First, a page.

In a nutshell: Nine in ten people with coronary heart disease in the UK are living with at least one other long-term condition, such as stroke, dementia and high blood pressure, according to new figures we’ve released today. The growing number of people living with inter-related health conditions – or multi-morbidities – represents a grave challenge for our health system, which is focused on treating individual illnesses.

Length of publication: 1 webpage

Some important notes: Please contact your local NHS library if you cannot access the full text. Follow this link to find your local NHS library.

Acknowledgement: British Heart Foundation


Diabetes drug could help millions with heart and circulatory disease

June 15, 2018

Source: British Heart Foundation

Follow this link for full text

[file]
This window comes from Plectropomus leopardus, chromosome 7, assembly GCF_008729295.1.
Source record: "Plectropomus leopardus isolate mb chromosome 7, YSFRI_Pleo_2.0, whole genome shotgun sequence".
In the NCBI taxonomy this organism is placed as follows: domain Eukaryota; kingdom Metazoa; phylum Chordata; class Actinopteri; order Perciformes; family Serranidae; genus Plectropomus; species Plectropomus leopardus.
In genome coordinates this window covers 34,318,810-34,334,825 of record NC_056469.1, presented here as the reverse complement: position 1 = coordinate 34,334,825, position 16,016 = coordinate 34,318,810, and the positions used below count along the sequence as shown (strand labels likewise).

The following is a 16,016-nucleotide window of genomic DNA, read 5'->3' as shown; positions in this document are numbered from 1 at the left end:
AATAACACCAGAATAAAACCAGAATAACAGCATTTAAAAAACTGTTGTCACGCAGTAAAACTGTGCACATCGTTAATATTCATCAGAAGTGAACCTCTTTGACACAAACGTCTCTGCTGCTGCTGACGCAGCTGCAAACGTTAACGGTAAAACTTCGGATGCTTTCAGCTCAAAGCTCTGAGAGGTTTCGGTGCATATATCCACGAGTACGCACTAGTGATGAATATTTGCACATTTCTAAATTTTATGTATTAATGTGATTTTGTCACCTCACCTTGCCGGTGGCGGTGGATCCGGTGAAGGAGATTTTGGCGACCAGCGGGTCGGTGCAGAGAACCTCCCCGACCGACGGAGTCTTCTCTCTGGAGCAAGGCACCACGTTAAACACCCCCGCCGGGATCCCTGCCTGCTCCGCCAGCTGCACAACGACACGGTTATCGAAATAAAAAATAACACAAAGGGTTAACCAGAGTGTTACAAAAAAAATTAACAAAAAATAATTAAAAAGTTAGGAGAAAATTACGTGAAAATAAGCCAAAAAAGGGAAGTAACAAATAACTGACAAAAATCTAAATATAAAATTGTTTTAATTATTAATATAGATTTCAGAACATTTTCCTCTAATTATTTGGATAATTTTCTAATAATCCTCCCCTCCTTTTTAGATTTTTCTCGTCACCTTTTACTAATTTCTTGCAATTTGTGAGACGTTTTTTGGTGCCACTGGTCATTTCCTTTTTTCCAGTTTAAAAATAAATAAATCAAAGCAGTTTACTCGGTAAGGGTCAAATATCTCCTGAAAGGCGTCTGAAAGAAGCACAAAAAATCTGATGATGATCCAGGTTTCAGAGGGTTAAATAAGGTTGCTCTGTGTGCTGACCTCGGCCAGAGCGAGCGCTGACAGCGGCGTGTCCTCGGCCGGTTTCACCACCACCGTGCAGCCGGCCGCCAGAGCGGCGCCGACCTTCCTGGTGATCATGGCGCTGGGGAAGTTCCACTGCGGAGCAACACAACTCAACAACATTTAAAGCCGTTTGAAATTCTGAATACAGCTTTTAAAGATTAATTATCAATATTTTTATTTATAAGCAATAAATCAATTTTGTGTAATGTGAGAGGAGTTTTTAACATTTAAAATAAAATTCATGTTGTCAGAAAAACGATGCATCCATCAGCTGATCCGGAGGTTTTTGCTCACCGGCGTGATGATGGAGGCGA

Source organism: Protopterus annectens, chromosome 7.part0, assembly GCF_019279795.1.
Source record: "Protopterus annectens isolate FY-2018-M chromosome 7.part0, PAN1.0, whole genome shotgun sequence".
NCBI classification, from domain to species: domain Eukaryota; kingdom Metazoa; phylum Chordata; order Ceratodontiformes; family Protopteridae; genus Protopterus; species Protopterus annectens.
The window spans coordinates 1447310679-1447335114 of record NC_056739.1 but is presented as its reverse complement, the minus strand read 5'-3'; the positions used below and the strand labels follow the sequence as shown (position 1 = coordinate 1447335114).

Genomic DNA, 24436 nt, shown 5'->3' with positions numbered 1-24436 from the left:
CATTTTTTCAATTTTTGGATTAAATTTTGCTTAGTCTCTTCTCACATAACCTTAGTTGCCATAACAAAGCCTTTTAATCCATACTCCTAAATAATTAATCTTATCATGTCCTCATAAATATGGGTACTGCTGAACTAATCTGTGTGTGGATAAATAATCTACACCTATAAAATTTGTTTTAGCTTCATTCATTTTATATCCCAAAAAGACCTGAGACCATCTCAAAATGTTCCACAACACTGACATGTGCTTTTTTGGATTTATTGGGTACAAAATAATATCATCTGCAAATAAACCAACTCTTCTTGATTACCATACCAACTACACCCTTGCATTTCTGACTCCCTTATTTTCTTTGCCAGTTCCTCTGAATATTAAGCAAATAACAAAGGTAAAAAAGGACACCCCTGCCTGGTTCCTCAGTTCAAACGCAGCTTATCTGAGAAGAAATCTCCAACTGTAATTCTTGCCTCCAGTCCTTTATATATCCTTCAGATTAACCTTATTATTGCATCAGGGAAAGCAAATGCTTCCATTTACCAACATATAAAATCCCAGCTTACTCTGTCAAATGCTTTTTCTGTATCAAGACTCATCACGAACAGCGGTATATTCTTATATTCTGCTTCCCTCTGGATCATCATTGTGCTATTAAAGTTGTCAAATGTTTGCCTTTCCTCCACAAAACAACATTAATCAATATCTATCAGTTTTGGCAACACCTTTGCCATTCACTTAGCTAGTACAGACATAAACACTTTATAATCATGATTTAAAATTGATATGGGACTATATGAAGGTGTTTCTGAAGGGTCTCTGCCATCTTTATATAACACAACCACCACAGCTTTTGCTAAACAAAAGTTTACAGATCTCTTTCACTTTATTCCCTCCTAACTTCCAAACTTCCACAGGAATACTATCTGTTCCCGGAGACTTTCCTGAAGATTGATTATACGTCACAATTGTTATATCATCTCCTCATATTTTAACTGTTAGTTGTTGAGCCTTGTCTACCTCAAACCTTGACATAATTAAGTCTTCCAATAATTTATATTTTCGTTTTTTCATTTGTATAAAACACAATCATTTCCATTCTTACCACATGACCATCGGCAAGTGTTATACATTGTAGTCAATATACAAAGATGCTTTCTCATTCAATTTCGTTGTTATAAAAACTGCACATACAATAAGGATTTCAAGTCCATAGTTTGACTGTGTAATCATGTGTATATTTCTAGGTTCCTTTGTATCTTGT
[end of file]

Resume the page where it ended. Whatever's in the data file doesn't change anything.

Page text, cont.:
Date of publication: June 2018

Publication type: Research

In a nutshell: New research has found that metformin – a cheap drug routinely used for the treatment of type 2 diabetes – could help millions of people living with heart and circulatory disease in the UK.

Two studies involving the drug, led by Dr Ify Mordi and colleagues at the University of Dundee, at the University of Dundee and presented today at the British Cardiovascular Society (BCS) Conference in Manchester, have provided promising results for patients with high blood pressure-induced heart damage and a condition called aortic stenosis, which causes heart failure.

The BHF-funded MET-REMODEL trial, found that metformin could reverse harmful thickening of the left ventricle – the heart’s main pumping chamber. It also helped to bring down high blood pressure and reduce body weight in patients who had a heart attack.

Length of publication: 1 webpage

Some important notes: Please contact your local NHS library if you cannot access the full text. Follow this link to find your local NHS library.

Acknowledgement: British Heart Foundation


Increased risk of heart disease for mothers with more than 4 children

June 15, 2018

Source: British Heart Foundation

Follow this link for full text

Date of publication: June 2018

Publication type: Research